However, to understand the real nature of the discourse, one has to give up the naivety of the existence of ideologies and understand the real nature of this world which consists of groups entwined in a battle for power.

Coverage of rape or even caste violence is a reminder of the clear divisions that exist within our media or commentariat. There are no liberals or conservatives.

Take the Delhi riots. There were two completely different narratives.

Narrative 1:

In the first imagined reality, the Delhi Police allegedly picked up innocent Muslim youth and activists, thrashed protesting students who had a song on their lips and the Constitution in their hearts, tried to silence the Shaheen Bagh dadis who run on goodwill and biryani and smashed some CCTV cameras for good measure.

The aim was to queer the pitch ahead of the Delhi Elections 2020.

It was a pre-planned pogrom which was designed to show Muslims their place in society because that’s what Hindutva is only about.

Narrative 2:

In the second imagined reality, a Muslim mob masterminded by Tahir Husain, aided by ISI and other external actors and those who come from the ‘Break India’ gang, consisting of the nefarious designs of ISI, ‘urban Naxals’, China and Pinjra Tod, ran amuck, whose short-term goal is to embarrass Modi while Trump was in India and long-term is to establish a Commie-Sharia John Lennon utopia meant to subdue Hindus.

The truth is obviously oblivious to both these fictions.

That the Delhi Police did a shoddy-perhaps-even-malicious job or that there might be external forces at play with anti-CAA protests, and that BJP benefits from polarisation aren’t all mutually exclusive facts.

Yet, every time an incident gets the flame of publicity, we hear the same clamours.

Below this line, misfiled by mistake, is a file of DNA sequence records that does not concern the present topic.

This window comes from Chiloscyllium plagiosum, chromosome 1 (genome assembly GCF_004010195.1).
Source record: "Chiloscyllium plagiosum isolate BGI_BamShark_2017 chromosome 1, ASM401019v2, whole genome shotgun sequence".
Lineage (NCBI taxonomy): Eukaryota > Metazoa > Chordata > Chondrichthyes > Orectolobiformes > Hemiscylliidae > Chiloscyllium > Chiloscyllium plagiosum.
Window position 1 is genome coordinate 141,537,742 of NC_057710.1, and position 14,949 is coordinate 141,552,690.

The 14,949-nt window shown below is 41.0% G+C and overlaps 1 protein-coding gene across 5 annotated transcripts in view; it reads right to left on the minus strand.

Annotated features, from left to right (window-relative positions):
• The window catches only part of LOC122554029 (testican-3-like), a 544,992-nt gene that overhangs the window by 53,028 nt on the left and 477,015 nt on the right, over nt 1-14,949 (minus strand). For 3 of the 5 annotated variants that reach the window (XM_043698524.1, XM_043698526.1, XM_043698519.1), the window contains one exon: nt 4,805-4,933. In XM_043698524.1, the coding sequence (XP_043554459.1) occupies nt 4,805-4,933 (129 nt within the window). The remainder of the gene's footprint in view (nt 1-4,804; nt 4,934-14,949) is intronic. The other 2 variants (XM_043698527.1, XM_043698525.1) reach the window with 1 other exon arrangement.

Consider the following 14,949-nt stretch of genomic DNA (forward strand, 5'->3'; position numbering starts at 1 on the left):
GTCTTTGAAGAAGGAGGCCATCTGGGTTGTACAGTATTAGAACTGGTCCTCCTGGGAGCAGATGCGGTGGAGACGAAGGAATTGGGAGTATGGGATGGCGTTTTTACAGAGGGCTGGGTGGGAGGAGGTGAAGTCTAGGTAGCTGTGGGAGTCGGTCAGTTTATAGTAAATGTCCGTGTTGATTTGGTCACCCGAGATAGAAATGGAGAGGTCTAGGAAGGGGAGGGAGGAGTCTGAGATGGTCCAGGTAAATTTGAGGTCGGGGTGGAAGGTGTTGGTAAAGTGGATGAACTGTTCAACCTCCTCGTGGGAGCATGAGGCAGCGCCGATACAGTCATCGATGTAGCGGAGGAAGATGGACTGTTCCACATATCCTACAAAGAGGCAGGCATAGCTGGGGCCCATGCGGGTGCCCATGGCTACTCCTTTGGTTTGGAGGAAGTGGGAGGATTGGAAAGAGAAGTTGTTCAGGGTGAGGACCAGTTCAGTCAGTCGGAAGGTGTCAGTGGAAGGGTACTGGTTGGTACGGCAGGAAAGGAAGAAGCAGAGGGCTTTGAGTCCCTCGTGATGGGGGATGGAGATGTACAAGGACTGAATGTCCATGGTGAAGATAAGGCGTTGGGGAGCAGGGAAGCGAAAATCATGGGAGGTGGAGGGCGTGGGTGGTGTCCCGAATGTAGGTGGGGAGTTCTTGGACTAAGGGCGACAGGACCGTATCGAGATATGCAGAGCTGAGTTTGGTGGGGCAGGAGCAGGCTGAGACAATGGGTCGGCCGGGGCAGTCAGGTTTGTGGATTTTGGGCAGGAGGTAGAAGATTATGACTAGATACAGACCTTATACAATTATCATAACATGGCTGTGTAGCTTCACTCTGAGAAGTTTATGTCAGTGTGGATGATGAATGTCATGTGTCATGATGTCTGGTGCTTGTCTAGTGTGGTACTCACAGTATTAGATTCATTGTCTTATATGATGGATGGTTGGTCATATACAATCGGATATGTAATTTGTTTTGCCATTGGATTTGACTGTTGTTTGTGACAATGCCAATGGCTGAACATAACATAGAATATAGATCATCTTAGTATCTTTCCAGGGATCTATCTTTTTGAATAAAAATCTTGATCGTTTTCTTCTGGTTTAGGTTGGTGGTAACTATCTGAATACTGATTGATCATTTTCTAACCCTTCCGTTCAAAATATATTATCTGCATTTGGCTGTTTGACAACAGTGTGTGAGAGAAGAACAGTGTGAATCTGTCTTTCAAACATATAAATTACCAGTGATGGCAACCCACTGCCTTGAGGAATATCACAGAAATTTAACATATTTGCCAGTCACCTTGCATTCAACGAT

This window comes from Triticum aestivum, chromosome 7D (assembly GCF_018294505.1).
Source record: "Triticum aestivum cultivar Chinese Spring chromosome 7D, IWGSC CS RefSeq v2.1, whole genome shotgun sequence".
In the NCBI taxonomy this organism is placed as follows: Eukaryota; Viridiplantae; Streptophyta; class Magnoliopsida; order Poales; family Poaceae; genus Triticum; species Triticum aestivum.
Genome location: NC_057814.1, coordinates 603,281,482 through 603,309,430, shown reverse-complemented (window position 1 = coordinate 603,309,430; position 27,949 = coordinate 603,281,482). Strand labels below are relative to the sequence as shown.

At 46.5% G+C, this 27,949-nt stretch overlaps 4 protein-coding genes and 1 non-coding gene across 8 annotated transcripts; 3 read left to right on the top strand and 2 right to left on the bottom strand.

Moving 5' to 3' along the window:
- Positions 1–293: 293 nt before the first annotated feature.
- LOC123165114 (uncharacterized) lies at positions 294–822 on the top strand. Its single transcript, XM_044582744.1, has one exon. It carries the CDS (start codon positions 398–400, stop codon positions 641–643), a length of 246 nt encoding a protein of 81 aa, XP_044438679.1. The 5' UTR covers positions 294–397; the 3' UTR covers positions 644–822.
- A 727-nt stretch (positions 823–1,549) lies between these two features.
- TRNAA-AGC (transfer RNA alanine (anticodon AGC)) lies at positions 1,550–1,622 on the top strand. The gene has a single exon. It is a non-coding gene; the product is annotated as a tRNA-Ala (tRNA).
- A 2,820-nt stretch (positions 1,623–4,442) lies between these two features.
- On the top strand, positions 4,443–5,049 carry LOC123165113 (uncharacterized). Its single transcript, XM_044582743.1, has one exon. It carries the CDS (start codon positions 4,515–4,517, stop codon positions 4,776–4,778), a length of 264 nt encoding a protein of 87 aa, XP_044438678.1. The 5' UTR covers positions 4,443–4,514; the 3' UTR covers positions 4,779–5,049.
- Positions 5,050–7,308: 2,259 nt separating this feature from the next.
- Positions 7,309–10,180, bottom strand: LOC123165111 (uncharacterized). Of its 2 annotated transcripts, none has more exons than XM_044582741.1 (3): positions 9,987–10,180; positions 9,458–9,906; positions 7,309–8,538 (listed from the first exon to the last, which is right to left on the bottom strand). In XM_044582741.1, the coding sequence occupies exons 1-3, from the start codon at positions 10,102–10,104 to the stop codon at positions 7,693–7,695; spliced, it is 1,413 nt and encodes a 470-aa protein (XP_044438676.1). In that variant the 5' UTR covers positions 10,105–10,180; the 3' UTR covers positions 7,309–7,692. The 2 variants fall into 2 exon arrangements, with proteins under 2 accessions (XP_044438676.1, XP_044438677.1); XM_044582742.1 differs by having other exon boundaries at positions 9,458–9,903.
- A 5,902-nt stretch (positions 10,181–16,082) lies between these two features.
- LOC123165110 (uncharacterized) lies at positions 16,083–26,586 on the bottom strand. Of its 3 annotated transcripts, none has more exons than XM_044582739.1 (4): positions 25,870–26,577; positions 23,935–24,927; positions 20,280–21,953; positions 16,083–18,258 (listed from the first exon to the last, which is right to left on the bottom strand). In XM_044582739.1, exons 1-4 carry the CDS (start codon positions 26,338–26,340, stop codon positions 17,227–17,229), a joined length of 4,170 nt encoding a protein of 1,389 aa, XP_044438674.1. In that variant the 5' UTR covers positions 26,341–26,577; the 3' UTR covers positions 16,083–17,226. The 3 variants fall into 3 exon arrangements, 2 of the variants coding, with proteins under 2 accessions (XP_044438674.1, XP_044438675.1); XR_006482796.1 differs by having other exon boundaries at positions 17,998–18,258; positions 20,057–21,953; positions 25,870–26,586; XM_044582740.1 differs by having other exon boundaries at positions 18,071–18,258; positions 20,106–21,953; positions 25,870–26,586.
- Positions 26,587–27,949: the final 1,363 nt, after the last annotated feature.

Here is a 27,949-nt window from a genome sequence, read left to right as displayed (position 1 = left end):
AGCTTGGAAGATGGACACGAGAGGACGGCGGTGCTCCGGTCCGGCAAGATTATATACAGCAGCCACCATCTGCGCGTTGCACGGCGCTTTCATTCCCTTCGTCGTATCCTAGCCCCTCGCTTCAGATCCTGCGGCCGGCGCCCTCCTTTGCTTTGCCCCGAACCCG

Hang the accused.

Publicly castrate them.

Special capital punishment laws for the accused.

Fast-track courts.

Every rape suddenly brings out the perennially outraged who seem to think that they are the first one to think of such imbecilic ideas.

That the Hyderabad accused were shot dead in a fake encounter isn’t a cause celebre.

It just shows the lacunae of our current system that allowed the cops a way to be derelict in their duty.

If capital punishment did deter rape, it would have by now.

Common sense dictates that it usually incentivises the rapists to kill their victims.

The solution isn’t easy, and it will never be a knee jerk reaction every time a heinous crime gets its oxygen of publicity.

If we really want to solve the problem of crimes against women, we need to get past our kneejerk, hash-tag, candle-lit march flights of fancy which are great for RTs but seldom make a difference in the long run.

There needs to be an overall sensitisation among police forces.

There need to be honest conversations between people.

There needs to be true recognition of the caste-gender-religion imbalance that leads to sex crimes.

There needs to be a civil society which forces the government of the day – both state and Centre – to go beyond lip service.

There needs to be a radical overhaul of the entire judicial system. Or else we will just reset the clock every time a heinous crime happens before we go on the sidelines waiting for the next outrage.

Nirmalya Dutta is the Web Editor of The Free Press Journal. The views expressed are his own.